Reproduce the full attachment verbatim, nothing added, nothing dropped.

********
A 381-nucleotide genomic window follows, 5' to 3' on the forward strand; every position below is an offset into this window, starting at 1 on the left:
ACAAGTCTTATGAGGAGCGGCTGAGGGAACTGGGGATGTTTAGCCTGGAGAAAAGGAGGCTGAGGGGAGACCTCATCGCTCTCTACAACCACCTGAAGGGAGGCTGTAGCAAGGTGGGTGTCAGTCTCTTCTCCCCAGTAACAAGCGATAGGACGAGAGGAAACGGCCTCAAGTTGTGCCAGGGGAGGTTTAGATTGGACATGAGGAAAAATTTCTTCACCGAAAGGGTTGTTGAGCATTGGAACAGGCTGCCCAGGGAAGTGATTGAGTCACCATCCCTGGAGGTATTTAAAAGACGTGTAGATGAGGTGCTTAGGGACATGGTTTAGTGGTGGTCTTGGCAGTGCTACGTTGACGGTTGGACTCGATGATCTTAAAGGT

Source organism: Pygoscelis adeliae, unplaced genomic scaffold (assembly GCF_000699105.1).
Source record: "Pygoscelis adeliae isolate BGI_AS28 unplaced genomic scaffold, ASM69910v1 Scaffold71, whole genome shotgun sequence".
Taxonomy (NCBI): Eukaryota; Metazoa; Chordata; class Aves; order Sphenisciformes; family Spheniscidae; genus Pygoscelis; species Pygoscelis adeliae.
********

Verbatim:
A 381-nucleotide genomic window follows, 5' to 3' on the forward strand; every position below is an offset into this window, starting at 1 on the left:
ACAAGTCTTATGAGGAGCGGCTGAGGGAACTGGGGATGTTTAGCCTGGAGAAAAGGAGGCTGAGGGGAGACCTCATCGCTCTCTACAACCACCTGAAGGGAGGCTGTAGCAAGGTGGGTGTCAGTCTCTTCTCCCCAGTAACAAGCGATAGGACGAGAGGAAACGGCCTCAAGTTGTGCCAGGGGAGGTTTAGATTGGACATGAGGAAAAATTTCTTCACCGAAAGGGTTGTTGAGCATTGGAACAGGCTGCCCAGGGAAGTGATTGAGTCACCATCCCTGGAGGTATTTAAAAGACGTGTAGATGAGGTGCTTAGGGACATGGTTTAGTGGTGGTCTTGGCAGTGCTACGTTGACGGTTGGACTCGATGATCTTAAAGGT

Source organism: Pygoscelis adeliae, unplaced genomic scaffold (assembly GCF_000699105.1).
Source record: "Pygoscelis adeliae isolate BGI_AS28 unplaced genomic scaffold, ASM69910v1 Scaffold71, whole genome shotgun sequence".
Taxonomy (NCBI): Eukaryota; Metazoa; Chordata; class Aves; order Sphenisciformes; family Spheniscidae; genus Pygoscelis; species Pygoscelis adeliae.